People Who Use Skin-Lightening Products May Be in the Dark About Risks

July 15, 2023

Colorism – system of inequality that views lighter skin as more beautiful and advantageous – motivates skin lightening.

Skin-lightening products can be dangerous, but users aren’t always aware of the risks, a new study finds.

To conduct the study, researchers sent an anonymous 19-question survey to individuals with skin of color in the U.S. asking about their demographics, colorism attitudes, skin tone satisfaction, and skin-lightening habits. Of 455 individuals who completed the survey, 238 were Black, 83 were Asian, 84 were multiracial, 31 were Hispanic, 14 were American Indian or Alaskan Native, and five identified as other. 

The use of skin-lightening agents was reported by 21.3% of respondents, with 75.3% of these respondents using them to treat a skin condition such as acne, melasma, or hyperpigmentation. The others were using the agents for general skin lightening. 

Only 22.6% (22/97) of skin lightener users consulted a medical provider before using the products. Forty-four participants (45.4%) were unaware of their skin-lightener product ingredients, and 35.1% (34/97) reported using hydroquinone-based products. 

“The most surprising finding was the lack of awareness of ingredients in products being purchased over the counter and their potential detrimental effects,” says lead investigator Roopal Kundu, MD, founder and director of the Northwestern Medicine Center for Ethnic Skin and Hair, in a news release. “These products are bought from chain grocery stores, community-based stores or even online and do not undergo the same type of regulation as large-chain store or prescription products.” Dr. Kundu is also a professor of dermatology at Northwestern University Feinberg School of Medicine and a Northwestern Medicine board-certified dermatologist. 

In 2020, the US Food and Drug Administration (FDA) received reports of serious side effects from the use of skin-lightening products containing hydroquinone, including skin rashes, facial swelling, and exogeneous ochronosis. The FDA advised consumers not to use these products due to the potential harm they may cause.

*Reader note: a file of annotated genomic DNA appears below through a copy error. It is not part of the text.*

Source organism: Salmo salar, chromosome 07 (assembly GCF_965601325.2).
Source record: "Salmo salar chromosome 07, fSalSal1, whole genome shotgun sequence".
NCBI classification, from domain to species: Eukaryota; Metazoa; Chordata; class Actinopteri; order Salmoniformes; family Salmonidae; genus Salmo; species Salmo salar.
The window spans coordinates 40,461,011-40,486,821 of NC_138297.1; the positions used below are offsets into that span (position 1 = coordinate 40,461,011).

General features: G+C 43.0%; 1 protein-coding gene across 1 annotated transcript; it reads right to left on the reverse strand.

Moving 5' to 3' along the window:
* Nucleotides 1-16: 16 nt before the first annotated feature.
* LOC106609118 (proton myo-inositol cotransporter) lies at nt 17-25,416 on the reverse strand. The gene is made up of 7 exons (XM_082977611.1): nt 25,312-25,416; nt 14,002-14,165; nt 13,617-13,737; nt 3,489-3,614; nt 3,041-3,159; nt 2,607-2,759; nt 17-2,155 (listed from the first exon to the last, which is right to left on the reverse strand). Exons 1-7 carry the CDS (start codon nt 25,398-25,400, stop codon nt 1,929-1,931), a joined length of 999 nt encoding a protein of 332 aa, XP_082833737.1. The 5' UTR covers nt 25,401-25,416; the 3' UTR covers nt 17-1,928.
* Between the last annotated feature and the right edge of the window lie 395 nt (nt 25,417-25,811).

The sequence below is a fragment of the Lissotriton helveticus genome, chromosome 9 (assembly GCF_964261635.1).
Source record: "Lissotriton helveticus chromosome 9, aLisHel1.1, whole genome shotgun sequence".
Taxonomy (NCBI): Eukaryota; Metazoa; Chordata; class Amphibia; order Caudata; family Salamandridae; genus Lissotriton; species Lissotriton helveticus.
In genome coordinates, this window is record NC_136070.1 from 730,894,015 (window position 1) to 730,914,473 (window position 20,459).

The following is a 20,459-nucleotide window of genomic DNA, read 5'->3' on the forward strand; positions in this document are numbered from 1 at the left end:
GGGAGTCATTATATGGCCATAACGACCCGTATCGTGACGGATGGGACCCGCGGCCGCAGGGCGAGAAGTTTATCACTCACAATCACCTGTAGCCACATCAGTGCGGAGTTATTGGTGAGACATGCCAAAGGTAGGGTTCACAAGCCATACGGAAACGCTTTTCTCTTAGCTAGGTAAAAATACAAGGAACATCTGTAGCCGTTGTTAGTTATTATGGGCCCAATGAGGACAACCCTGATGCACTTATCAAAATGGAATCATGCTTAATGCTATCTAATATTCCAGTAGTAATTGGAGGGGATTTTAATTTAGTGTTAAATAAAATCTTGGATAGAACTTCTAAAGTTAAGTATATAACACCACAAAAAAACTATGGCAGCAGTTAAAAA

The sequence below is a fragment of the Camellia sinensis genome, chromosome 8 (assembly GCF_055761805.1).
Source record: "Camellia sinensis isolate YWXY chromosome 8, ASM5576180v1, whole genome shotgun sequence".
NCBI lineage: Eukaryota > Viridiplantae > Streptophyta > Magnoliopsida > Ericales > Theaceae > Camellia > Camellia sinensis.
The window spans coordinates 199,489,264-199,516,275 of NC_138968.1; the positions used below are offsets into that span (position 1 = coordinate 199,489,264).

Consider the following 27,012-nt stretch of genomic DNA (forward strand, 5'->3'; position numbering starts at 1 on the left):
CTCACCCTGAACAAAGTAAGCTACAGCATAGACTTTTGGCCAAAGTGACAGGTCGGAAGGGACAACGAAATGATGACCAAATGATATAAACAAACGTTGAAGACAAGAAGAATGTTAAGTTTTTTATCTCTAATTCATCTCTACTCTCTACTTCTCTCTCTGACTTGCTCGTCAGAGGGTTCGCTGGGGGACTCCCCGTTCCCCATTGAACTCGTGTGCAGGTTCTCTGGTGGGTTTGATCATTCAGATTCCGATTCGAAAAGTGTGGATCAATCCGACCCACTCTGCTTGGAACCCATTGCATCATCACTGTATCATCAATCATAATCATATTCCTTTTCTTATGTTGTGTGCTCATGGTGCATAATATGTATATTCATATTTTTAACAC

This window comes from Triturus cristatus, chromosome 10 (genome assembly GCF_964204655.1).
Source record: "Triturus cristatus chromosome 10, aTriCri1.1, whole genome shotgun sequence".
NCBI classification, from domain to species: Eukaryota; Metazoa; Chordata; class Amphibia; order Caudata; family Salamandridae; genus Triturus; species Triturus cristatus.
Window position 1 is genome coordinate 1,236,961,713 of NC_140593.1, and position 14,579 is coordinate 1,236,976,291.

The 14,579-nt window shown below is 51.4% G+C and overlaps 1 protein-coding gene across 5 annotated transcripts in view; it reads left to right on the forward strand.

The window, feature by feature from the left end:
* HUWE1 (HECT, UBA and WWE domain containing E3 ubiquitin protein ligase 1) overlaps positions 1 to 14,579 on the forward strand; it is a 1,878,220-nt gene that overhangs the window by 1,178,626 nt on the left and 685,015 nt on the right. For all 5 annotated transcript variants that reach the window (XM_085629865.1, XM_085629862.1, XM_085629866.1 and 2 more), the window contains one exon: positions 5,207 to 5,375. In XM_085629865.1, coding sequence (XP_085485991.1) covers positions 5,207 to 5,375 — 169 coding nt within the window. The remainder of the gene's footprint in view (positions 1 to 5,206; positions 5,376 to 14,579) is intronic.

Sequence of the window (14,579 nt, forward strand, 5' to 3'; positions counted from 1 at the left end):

Colorism is behind skin lightening

The study participants who used skin lighteners perceived stronger colorism in their lives than those who did not use the products, according to the study.  Colorism is the system of inequality that views lighter skin as more beautiful and advantageous.

“There is this perception that having lighter skin within a group – Southeast Asian or African populations, for example – is looked upon more favorably and manifests by making someone more attractive to a mate or more likely to get a job,” Dr. Kundu says. “The belief is that having lighter skin is tied to personal and professional success.”

Most of Dr. Kundu’s patients interested in skin lightening want to do so to even out skin tone due to a skin disease. But a fourth of study participants wanted to do general skin lightening. One of Kundu’s patients recently told her his goal was to completely lighten his skin. “I had to tell him that is not something we can do,” Dr. Kundu says. “We weren’t going to globally lighten his skin color.”

“As dermatologists, we hope to understand the cultural and societal influences that impact skin health and treatment of skin disease,” Kundu says. “Cultural mindfulness for clinicians as they get to know their patients battling pigmentary issues allows for the safe, effective, comprehensive and compassionate treatment of dermatological disease across all communities.” 

The study appears in the International Journal of Women’s Dermatology.

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